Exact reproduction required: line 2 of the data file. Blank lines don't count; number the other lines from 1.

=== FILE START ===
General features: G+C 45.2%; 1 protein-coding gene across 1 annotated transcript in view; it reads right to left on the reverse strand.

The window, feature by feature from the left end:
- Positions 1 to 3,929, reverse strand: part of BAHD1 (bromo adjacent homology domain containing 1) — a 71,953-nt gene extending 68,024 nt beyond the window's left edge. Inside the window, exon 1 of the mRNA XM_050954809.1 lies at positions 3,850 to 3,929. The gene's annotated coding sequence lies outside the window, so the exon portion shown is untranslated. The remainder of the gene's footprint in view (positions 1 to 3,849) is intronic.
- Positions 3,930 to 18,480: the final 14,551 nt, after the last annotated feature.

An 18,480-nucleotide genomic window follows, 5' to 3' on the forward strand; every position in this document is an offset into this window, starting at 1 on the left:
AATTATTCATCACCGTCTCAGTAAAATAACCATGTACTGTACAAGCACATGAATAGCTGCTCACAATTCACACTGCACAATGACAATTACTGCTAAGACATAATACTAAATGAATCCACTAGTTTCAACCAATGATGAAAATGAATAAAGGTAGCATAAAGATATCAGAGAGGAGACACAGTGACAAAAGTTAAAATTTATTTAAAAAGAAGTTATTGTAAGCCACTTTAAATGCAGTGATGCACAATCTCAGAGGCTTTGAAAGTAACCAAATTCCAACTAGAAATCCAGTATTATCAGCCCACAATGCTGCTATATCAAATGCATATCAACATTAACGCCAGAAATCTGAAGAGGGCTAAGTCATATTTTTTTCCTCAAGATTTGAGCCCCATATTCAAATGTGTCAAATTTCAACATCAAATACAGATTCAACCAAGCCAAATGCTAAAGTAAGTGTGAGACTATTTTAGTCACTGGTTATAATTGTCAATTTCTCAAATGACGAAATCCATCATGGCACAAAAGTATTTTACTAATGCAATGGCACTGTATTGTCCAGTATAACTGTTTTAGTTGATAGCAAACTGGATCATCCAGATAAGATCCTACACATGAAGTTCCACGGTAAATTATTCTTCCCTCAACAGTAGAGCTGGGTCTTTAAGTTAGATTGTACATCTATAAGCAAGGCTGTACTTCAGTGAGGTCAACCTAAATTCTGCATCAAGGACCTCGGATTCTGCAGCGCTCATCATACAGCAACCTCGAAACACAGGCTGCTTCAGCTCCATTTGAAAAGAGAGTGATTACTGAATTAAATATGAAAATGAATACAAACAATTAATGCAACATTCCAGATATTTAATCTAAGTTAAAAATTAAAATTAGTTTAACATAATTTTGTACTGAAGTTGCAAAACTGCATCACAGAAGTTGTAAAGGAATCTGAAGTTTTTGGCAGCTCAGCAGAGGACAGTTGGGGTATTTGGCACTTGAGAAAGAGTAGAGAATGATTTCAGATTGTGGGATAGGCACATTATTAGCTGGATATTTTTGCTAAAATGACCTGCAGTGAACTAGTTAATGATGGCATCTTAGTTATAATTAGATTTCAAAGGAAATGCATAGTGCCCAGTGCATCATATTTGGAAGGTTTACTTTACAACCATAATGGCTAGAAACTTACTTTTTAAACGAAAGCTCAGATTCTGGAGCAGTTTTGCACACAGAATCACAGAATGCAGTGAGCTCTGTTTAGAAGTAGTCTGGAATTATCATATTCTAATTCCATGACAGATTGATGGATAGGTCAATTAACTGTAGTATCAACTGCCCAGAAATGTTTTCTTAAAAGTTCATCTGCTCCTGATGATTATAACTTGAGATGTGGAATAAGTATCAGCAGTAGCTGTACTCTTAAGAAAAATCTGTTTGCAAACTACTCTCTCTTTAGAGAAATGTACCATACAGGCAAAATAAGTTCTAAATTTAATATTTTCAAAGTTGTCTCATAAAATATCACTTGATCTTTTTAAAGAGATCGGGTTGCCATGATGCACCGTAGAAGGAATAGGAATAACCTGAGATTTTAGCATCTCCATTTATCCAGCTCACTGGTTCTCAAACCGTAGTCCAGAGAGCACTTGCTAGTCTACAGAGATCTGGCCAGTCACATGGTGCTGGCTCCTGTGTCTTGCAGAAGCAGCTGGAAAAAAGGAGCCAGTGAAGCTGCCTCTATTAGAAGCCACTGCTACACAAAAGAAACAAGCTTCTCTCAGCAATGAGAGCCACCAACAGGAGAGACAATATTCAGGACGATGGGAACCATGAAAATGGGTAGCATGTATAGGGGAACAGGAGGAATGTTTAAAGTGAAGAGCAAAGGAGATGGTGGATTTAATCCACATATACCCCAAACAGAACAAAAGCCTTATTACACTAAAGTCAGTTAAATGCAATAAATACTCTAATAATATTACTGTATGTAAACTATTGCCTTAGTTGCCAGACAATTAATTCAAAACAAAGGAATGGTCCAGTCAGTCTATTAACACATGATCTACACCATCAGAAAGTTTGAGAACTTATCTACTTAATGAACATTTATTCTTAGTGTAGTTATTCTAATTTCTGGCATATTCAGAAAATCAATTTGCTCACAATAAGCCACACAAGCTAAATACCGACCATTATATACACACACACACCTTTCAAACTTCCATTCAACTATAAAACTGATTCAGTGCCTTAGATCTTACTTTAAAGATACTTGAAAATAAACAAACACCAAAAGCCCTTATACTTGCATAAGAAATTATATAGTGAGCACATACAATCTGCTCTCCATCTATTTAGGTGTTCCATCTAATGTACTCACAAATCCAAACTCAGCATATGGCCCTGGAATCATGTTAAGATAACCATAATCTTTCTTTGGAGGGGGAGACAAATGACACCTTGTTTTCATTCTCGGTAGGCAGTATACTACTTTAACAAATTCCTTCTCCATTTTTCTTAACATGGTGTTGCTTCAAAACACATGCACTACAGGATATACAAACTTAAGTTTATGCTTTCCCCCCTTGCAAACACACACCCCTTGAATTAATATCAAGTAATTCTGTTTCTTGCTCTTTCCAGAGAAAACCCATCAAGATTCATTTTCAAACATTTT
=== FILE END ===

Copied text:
The window, feature by feature from the left end: